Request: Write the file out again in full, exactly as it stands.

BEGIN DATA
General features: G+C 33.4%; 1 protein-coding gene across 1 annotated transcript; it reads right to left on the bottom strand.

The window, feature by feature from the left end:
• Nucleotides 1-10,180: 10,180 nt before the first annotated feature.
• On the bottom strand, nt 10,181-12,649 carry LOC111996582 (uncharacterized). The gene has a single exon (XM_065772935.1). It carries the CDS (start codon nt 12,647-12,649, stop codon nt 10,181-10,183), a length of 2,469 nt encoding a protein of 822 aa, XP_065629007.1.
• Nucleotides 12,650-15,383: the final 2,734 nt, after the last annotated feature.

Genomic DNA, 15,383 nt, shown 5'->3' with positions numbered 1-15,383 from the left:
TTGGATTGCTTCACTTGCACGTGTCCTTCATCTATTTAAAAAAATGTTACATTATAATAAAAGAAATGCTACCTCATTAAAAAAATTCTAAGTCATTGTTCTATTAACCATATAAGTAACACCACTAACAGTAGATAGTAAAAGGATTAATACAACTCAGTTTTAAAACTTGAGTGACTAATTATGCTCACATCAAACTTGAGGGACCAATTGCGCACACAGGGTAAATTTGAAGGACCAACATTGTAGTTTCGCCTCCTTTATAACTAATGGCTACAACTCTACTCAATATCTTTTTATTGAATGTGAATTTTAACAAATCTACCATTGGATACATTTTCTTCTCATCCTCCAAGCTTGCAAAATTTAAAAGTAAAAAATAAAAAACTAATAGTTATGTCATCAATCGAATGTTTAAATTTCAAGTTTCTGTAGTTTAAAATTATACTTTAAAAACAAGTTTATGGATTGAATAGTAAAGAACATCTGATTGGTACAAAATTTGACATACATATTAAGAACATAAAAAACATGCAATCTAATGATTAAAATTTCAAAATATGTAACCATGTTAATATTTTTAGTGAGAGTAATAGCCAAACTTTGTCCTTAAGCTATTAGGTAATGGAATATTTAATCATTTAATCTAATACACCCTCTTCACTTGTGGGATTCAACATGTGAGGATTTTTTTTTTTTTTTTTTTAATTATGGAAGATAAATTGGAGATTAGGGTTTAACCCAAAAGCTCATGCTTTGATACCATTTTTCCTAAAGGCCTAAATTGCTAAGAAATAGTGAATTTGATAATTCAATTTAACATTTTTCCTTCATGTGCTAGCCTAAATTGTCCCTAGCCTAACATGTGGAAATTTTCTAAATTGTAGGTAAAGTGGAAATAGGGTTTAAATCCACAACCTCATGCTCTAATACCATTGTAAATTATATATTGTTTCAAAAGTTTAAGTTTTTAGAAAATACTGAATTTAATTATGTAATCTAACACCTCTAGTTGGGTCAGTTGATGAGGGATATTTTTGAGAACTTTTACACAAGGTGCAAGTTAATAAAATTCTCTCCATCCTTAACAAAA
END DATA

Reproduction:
General features: G+C 33.4%; 1 protein-coding gene across 1 annotated transcript; it reads right to left on the bottom strand.

The window, feature by feature from the left end:
• Nucleotides 1-10,180: 10,180 nt before the first annotated feature.
• On the bottom strand, nt 10,181-12,649 carry LOC111996582 (uncharacterized). The gene has a single exon (XM_065772935.1). It carries the CDS (start codon nt 12,647-12,649, stop codon nt 10,181-10,183), a length of 2,469 nt encoding a protein of 822 aa, XP_065629007.1.
• Nucleotides 12,650-15,383: the final 2,734 nt, after the last annotated feature.

Genomic DNA, 15,383 nt, shown 5'->3' with positions numbered 1-15,383 from the left:
TTGGATTGCTTCACTTGCACGTGTCCTTCATCTATTTAAAAAAATGTTACATTATAATAAAAGAAATGCTACCTCATTAAAAAAATTCTAAGTCATTGTTCTATTAACCATATAAGTAACACCACTAACAGTAGATAGTAAAAGGATTAATACAACTCAGTTTTAAAACTTGAGTGACTAATTATGCTCACATCAAACTTGAGGGACCAATTGCGCACACAGGGTAAATTTGAAGGACCAACATTGTAGTTTCGCCTCCTTTATAACTAATGGCTACAACTCTACTCAATATCTTTTTATTGAATGTGAATTTTAACAAATCTACCATTGGATACATTTTCTTCTCATCCTCCAAGCTTGCAAAATTTAAAAGTAAAAAATAAAAAACTAATAGTTATGTCATCAATCGAATGTTTAAATTTCAAGTTTCTGTAGTTTAAAATTATACTTTAAAAACAAGTTTATGGATTGAATAGTAAAGAACATCTGATTGGTACAAAATTTGACATACATATTAAGAACATAAAAAACATGCAATCTAATGATTAAAATTTCAAAATATGTAACCATGTTAATATTTTTAGTGAGAGTAATAGCCAAACTTTGTCCTTAAGCTATTAGGTAATGGAATATTTAATCATTTAATCTAATACACCCTCTTCACTTGTGGGATTCAACATGTGAGGATTTTTTTTTTTTTTTTTTTAATTATGGAAGATAAATTGGAGATTAGGGTTTAACCCAAAAGCTCATGCTTTGATACCATTTTTCCTAAAGGCCTAAATTGCTAAGAAATAGTGAATTTGATAATTCAATTTAACATTTTTCCTTCATGTGCTAGCCTAAATTGTCCCTAGCCTAACATGTGGAAATTTTCTAAATTGTAGGTAAAGTGGAAATAGGGTTTAAATCCACAACCTCATGCTCTAATACCATTGTAAATTATATATTGTTTCAAAAGTTTAAGTTTTTAGAAAATACTGAATTTAATTATGTAATCTAACACCTCTAGTTGGGTCAGTTGATGAGGGATATTTTTGAGAACTTTTACACAAGGTGCAAGTTAATAAAATTCTCTCCATCCTTAACAAAA